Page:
Preventing Parasite Build up in Pig Farming Systems

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Preventing Parasite Build up in Pig Farming Systems

 

Managing parasite populations on farm

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Safely managing on-farm rodent populations as best you can will have an impact on parasite build-up but preventing visiting birds is more of a challenge. You can feed at dawn and/or dusk giving the pigs the time to eat their ration before the birds are awake and so make landing in the paddocks less inviting.

 

The risk factors for increasing environmental worm burdens include; introducing new pigs into your herd; exhibiting your pigs; boar hire where you loan the boar out or take in visiting sows; buying in fattening weaners that have not had the correct de-wormer administered; inadequate de-worming of the herd including incorrect dosing and/or frequency; the continual use of paddocks; believing and then using OTC herbal preparations or something you read is a ‘natural’ de-wormer on the internet eg, pumpkin seeds.

READ ALSO: Achieving Nutritional Balance with Alternative Feed in Pigs

Preventing build-up in the pigs’ environment starts with an effective de-worming plan for the herd and adhered to. This is mostly applicable to endoparasites (internal worms) as ectoparasites (external parasites) are primarily restricted to lice, mange mites and ticks, which are simple to kill by treating the whole herd with the appropriate product. Having external parasites that are allowed to build in number within the herd is a highly preventable welfare situation.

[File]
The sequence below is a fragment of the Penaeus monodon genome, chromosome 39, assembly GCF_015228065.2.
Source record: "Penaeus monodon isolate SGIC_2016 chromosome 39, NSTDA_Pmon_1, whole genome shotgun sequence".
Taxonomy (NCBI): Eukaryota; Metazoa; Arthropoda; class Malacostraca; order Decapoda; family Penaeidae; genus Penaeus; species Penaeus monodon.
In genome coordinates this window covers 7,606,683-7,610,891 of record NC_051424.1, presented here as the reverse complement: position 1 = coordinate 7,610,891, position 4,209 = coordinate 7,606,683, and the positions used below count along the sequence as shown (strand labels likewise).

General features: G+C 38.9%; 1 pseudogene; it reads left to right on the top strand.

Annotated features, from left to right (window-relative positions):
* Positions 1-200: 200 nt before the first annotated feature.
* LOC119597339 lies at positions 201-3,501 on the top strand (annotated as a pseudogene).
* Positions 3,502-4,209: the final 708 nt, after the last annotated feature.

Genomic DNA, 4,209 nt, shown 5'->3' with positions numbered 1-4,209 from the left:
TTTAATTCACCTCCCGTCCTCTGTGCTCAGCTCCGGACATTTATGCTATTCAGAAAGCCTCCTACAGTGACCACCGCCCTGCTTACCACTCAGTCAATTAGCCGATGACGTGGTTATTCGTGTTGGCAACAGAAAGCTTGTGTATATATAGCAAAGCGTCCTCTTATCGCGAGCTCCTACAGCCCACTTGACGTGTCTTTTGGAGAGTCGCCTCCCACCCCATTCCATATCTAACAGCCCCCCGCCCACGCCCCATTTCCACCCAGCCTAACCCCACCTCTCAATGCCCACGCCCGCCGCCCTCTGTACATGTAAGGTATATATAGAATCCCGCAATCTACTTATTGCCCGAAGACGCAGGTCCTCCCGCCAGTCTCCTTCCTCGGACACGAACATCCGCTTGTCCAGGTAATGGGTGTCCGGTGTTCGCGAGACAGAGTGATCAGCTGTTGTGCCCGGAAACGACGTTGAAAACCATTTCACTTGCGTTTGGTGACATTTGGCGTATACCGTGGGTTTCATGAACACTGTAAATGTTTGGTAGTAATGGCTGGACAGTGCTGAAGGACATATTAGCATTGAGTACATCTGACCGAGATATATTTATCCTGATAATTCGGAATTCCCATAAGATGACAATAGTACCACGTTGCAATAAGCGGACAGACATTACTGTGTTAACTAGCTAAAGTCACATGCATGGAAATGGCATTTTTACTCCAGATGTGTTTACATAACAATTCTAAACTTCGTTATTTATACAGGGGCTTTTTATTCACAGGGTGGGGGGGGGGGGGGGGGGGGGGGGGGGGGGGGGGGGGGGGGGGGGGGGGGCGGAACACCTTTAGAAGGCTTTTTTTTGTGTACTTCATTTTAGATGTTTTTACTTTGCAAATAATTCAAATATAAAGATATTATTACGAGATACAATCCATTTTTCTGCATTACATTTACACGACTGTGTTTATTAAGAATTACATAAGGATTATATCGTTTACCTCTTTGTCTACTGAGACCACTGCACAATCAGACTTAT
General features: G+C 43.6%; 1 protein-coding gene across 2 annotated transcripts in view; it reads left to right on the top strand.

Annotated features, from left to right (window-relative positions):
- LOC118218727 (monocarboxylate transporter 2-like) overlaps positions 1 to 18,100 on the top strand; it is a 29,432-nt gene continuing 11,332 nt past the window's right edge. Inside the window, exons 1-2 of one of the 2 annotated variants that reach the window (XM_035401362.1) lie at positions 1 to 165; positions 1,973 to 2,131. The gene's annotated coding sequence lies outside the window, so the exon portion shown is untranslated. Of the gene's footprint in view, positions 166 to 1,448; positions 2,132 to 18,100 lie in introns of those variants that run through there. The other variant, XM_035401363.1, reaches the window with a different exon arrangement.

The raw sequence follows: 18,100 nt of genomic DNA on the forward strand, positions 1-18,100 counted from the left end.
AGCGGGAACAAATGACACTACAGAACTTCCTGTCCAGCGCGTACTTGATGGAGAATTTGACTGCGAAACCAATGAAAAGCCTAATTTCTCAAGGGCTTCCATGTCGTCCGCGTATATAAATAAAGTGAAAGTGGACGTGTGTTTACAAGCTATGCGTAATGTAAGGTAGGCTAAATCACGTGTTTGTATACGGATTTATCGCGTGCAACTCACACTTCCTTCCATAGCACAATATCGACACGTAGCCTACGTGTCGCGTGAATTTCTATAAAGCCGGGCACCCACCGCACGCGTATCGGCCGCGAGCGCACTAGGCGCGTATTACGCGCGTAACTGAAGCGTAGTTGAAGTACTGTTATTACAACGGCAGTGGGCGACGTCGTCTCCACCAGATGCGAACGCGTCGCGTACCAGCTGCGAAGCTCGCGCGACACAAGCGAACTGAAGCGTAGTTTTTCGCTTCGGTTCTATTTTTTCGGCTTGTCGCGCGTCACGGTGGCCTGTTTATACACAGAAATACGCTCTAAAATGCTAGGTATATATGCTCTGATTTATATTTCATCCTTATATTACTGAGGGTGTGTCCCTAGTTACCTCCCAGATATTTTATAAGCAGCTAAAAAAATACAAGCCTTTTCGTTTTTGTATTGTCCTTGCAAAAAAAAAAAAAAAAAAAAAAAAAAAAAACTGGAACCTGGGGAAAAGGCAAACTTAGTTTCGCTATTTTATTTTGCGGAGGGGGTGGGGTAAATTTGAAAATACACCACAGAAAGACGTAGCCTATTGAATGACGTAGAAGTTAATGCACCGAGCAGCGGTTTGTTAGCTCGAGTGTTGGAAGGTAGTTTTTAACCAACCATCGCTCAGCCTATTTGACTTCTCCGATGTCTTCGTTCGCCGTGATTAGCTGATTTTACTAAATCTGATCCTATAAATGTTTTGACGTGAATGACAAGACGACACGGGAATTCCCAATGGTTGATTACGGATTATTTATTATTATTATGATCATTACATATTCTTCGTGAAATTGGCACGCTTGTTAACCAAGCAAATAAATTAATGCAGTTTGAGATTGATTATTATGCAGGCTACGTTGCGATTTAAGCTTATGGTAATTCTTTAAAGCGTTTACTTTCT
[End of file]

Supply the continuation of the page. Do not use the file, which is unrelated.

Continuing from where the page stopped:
Traditionally pigs are de-wormed for endoparasites twice yearly, however, this is not a particularly strategic approach. It is fortuitous that not much over use of de-worming products has historically occurred, as in the sheep industry, and so reported resistances are currently low. That’s not to say we can be complacent as resistance to de-worming products has been reported.

 

There is a growing trend to perform worm egg counts and then de-worm accordingly, followed by another worm egg count to prove efficacy. This may mean a reduction in de-worming frequency or an increase, depending upon the levels within your herd, but is a highly strategic approach.

READ ALSO: Factors Affecting Litter Size in Sow 

To prevent parasite eggs being shed into the environment then it is important to choose a product that kills the worm eggs as well as the adult and larval stages of the parasite. There are many available to the small-scale keeper, often easily added to their feed. Killing the worm eggs will effectively reduce the worm burden in your paddocks and may increase the time period before the paddock gets “pig sick” ie, has a high parasite burden. Interestingly, if you ever have a liver condemned at the abattoir due to “milk spot scarring” and the pigs are on your paddock for the preceding eight weeks or more, then you know you have the large white worm (Ascarid) eggs present.

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